Comparing Schulz to Hal Foster seems to me kind of pointless – it’s like trying to compare the Beatles to Beethoven. They’re both excellent, but they’re very different. And I’d add, in terms of being a writer, Schulz is well above Foster. Who actually remembers what happened in Prince Valiant? It was great to look at, but in terms of story, it hasn’t resonated generation-to-generation the way Peanuts has.
Nrama: Well, that’s interesting to me, because you have a few shots in the book of the old Peanuts paperbacks, and that’s how I first encountered the characters outside of the cartoons – my grandma had these paperbacks that my dad and my aunt had read growing up at her house, and I’d read them myself and enjoyed them, even at a grade-school level – these were ‘50s-era strips, and I enjoyed them, I related to them without knowing much about that era.
It’s like childhood is a neurotic mess for every generation…
Kidd: [laughs] Sadly, I agree with that.
Nrama: But it’s interesting they’re doing Peanuts comics at KaBOOM!, and The Peanuts Movie, that doesn’t have Schulz’s point of view behind them.
Kidd: Yeah, you can check that stuff out, or you can choose not to – and that’s okay! With the book, I wanted to keep as much as I could to Schulz’s work. What I’ve always said was what separated Schulz from Walt Disney is that he worked on everything with his characters, and was specific that they would stop when he was gone.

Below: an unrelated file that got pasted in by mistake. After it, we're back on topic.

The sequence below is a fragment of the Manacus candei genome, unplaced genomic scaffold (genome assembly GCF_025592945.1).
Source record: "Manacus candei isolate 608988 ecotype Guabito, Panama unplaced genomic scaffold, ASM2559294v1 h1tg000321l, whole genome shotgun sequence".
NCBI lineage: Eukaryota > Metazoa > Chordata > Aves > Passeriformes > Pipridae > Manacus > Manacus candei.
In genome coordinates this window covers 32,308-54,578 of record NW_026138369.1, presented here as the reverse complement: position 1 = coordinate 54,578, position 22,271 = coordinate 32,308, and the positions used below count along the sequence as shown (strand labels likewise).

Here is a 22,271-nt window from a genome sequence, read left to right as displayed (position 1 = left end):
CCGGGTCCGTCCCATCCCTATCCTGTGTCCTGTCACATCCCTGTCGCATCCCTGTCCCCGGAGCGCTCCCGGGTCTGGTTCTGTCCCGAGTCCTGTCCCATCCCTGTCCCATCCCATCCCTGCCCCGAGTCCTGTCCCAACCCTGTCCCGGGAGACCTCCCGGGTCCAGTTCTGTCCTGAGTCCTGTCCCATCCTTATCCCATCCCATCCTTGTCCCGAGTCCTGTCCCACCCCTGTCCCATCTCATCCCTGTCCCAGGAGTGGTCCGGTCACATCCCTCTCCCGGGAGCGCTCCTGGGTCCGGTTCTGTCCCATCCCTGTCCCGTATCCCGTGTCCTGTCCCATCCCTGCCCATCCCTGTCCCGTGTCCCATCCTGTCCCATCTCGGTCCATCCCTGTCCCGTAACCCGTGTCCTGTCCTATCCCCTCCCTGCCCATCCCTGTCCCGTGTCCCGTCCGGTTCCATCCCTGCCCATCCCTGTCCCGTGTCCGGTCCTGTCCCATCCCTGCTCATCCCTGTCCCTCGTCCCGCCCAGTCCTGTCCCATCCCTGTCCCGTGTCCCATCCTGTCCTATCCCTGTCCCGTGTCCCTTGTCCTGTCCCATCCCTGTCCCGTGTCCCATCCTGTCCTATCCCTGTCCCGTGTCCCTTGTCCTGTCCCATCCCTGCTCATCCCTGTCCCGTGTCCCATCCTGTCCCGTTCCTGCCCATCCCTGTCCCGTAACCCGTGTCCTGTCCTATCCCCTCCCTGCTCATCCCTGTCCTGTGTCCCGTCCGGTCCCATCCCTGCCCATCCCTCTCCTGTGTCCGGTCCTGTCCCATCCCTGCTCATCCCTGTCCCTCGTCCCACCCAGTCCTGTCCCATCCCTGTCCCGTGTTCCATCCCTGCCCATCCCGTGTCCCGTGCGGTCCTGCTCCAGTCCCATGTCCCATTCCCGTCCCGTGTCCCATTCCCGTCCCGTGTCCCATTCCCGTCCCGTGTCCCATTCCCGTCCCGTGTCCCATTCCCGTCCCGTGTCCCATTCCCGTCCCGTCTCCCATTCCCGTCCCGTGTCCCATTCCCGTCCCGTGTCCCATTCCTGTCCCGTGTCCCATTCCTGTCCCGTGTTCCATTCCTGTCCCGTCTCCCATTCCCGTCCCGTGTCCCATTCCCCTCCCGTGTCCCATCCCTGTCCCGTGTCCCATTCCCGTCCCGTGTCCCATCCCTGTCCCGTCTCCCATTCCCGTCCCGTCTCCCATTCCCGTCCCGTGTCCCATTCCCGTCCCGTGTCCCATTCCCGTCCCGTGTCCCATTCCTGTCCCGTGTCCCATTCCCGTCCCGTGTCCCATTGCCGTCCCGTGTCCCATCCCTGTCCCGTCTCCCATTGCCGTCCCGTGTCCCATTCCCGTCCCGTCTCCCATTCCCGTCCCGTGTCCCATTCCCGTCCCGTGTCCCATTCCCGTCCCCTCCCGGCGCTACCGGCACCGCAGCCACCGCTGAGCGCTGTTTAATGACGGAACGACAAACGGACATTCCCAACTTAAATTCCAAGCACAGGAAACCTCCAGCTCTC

There was stuff that he was not fully involved with – comic books, 3-D versions of the characters that were dolls or ViewMaster reels – to Schulz, those were different things from the strip itself. And the strip, that’s what was canon to Schulz, and what the book represents – his life and career.
Nrama: What did Charlie Brown and Peanuts mean to you growing up?
Kidd: Charlie Brown meant a character I could identify with and root for. Certainly, as a Batman fan, I was rooting for him, but I didn’t identify with him.
And that’s okay – there’s all kinds of characters in literature and fiction, some of whom are escapist fantasy, and then there’s the whole Catcher in the Rye syndrome, where, frankly, the narrator is kind of what you’d call a loser. But you root for them, because they’re created by their writers in such a way that they’re very appealing, and, I think, speak to the sort of lonely person in all of us, the self-doubting person in all of us.
But there are so many other aspects of Peanuts to get lost in – in the ‘60s, when Schulz was developing Snoopy as this kind of Walter Mitty-esque figure, when the character himself was getting lost in his own fantasies.